The Power of Optimism: Finding Wonder in a World of Woe
Editors’ Note: This post is part of the Frosted Mini Spooners “12 Layers of Happiness” campaign and is from happiness expert Dan Baker, author of What Happy People Know. June is focused on optimism, and this is Dan’s take.
Is it possible to be happy in a troubled world? The media inundates us with one tragic, scary, negative story after another. Add to that personal challenges, and it’s a wonder that we get out of bed. Why is negativity so pervasive? Our brain is hard-wired for hard times. We automatically focus on what’s wrong – it’s easy, no thought required – just a knee-jerk reaction. Drive by an auto accident and our attention is compellingly drawn to the wreckage. Someone may have beautiful skin, but if there is one little blemish… you get the point.
Fortunately, the brain is also capable of consciously finding and focusing on what is right and good. The operative word is “consciously.” It requires effort, but the payoff is a better quality of life. What does it take to find wonder in the world? Scientists call it “flourishing.” Flourishing is defined as a life well lived, not to be confused with a trouble-free life. To flourish there needs to be a ratio of 4:1 positive to negative experiences. How does one flourish?
One way to flourish is optimism. Optimism is commonly defined as seeing the world through rose-colored glasses or “seeing the glass as half full.” But, what if optimism was much more than a perceptual slight-of-hand? The best definition of optimism is an ability to learn from all life experiences, both the good and bad.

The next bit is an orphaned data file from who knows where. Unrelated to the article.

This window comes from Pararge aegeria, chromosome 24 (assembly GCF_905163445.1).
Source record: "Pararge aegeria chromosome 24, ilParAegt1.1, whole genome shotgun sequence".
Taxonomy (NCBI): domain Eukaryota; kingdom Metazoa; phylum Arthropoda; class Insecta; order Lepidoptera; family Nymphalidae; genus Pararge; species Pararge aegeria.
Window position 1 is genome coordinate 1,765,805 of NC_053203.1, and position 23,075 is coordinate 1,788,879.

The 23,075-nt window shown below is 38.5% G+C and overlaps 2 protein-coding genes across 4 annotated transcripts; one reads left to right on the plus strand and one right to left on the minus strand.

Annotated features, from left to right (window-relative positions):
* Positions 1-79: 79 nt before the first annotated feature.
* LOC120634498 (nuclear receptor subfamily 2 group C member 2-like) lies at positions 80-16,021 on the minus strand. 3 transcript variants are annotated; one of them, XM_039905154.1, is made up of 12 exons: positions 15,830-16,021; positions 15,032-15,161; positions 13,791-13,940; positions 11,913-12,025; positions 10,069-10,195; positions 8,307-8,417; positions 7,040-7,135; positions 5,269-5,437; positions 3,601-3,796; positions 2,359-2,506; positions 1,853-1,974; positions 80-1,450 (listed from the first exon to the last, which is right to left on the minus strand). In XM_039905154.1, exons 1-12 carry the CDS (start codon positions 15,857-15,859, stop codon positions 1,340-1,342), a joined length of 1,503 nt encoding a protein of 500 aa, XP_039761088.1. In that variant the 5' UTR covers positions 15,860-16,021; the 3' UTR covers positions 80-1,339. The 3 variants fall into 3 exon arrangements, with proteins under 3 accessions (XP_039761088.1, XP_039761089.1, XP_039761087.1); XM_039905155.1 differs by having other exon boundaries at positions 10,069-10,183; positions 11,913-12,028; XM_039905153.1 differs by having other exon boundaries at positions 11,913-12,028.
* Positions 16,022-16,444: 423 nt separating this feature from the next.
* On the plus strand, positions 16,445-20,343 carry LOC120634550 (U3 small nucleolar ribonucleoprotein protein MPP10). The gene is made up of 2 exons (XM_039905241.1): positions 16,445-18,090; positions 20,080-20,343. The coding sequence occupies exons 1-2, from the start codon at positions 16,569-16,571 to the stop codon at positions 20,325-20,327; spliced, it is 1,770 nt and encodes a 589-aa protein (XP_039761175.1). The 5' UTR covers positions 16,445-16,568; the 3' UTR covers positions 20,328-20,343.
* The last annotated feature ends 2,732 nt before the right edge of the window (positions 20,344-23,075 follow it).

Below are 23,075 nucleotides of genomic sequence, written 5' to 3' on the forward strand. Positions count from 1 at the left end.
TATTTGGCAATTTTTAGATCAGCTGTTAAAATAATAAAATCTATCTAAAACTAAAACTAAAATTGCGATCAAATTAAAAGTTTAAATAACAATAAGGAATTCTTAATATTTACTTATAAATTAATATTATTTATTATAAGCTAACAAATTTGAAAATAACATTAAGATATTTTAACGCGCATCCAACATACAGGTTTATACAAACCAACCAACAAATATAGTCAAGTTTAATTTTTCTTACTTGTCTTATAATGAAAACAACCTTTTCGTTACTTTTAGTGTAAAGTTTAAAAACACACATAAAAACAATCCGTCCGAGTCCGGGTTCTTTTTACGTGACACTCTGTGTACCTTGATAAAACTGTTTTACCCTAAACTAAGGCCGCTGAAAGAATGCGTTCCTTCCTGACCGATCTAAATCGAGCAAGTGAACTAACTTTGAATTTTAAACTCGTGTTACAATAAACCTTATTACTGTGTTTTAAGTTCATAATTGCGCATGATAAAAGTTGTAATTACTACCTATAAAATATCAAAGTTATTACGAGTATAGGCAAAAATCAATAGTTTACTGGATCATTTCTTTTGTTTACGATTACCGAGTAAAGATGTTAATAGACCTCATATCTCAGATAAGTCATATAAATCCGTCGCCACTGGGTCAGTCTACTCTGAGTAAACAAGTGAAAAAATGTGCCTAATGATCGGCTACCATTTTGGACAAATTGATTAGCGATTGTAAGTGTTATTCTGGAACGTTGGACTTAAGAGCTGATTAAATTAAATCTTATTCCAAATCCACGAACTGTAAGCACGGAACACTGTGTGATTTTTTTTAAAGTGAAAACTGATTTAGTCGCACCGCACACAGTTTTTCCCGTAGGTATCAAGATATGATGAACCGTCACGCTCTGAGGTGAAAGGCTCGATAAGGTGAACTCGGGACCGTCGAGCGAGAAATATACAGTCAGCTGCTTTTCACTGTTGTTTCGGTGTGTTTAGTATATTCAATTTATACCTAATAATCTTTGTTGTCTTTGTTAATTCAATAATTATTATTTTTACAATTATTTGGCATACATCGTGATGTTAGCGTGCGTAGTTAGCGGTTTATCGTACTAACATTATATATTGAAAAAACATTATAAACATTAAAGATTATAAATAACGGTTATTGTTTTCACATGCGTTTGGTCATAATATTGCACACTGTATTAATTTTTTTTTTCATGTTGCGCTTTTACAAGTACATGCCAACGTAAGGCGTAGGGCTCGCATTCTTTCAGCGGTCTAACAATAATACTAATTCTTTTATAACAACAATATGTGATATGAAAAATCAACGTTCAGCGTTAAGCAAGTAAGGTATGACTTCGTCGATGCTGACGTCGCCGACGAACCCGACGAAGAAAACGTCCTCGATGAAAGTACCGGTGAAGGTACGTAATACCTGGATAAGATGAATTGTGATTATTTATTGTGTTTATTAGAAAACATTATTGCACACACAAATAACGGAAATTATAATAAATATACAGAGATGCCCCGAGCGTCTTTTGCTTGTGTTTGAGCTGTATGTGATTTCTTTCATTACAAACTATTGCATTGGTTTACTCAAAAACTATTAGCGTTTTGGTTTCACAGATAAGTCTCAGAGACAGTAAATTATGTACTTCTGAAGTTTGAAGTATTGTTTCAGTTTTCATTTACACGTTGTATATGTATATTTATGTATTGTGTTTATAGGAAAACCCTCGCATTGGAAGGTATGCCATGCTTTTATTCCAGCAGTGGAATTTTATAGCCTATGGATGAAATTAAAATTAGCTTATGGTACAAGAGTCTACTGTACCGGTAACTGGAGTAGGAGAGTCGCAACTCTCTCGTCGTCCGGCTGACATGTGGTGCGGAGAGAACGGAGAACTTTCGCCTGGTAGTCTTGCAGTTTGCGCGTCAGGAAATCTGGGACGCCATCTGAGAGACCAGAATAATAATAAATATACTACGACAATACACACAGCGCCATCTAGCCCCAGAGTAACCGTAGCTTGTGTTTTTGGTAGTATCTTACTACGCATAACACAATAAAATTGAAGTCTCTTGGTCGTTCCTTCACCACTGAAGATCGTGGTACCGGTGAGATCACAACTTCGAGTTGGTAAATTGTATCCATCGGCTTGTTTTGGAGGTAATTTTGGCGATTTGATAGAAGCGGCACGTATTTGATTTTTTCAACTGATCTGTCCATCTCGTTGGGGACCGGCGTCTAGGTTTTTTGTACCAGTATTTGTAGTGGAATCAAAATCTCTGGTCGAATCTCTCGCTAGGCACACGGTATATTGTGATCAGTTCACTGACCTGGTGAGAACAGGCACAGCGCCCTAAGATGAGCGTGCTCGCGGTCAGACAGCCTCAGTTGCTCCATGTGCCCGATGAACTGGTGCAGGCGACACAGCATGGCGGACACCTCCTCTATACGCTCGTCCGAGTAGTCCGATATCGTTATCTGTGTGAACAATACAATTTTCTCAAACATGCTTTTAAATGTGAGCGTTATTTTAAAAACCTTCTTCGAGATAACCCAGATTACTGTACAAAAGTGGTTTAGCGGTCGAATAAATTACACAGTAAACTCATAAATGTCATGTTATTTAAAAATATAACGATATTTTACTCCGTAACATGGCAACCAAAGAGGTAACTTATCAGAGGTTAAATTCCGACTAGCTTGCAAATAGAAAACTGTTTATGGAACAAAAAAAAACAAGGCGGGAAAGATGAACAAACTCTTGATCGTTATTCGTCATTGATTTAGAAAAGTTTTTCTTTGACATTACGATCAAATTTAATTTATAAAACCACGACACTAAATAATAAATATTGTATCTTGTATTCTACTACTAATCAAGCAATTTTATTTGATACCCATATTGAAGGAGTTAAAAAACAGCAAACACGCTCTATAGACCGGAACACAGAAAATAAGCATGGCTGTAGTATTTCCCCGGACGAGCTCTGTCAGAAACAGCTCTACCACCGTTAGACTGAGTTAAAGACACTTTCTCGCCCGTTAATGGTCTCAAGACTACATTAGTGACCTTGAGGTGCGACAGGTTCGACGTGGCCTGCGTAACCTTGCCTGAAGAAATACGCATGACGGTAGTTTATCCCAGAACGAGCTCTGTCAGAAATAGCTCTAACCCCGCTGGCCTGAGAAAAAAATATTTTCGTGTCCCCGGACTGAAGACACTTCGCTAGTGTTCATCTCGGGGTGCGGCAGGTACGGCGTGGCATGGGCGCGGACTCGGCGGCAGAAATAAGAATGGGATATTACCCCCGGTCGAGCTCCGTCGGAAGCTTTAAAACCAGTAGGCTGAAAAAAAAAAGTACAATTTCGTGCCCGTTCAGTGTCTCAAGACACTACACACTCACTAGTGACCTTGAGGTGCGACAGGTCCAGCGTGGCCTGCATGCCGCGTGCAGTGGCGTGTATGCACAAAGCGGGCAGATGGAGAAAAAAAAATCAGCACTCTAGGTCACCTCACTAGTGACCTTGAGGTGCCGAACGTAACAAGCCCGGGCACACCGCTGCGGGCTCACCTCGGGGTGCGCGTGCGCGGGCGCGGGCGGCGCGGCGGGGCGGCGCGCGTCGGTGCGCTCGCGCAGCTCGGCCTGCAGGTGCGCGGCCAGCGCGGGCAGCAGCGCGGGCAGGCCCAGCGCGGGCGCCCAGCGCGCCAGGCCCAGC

Optimism has long been associated with longevity. Many vital older people understand that life is a series of events which offer one or more lessons. More importantly, they understand one of life’s greatest paradoxes, which come from hard-earned wisdom, that painful events offer the most profound of lessons. They do not ask “why” or “why me” when faced with adversity. Intuitively, they asked “what am I to learn,” “how do I grow,” “where is the wisdom” and “how do I bounce back?” There are several important things to note here. Even though they were on the receiving end of a metaphorical gut punch, they refused to be victimized. Live long enough and you will be touch by bad things; but it is entirely up to us as to become victimized or strengthened through wisdom. They avoid becoming victims by taking personal responsibility for navigating through adversity; there is no disempowering blaming.
Consider this: a recent issue of the Psychology Bulletin, a Harvard review of 200 research studies, concluded that optimism was associated with a 50% reduction in heart disease and stroke.
Homework assignment: Think about the little hurts and disappointments of everyday life. Then ask what you can learn from these experiences. Once you start to ponder the lesson you begin to consciously manage your life. It’s not that these events don’t hurt. Consequently, you will either be run over by hard knocks or you will grow in strength through wisdom: it’s up to you. If you’ve paid the tuition, why not get the lesson?
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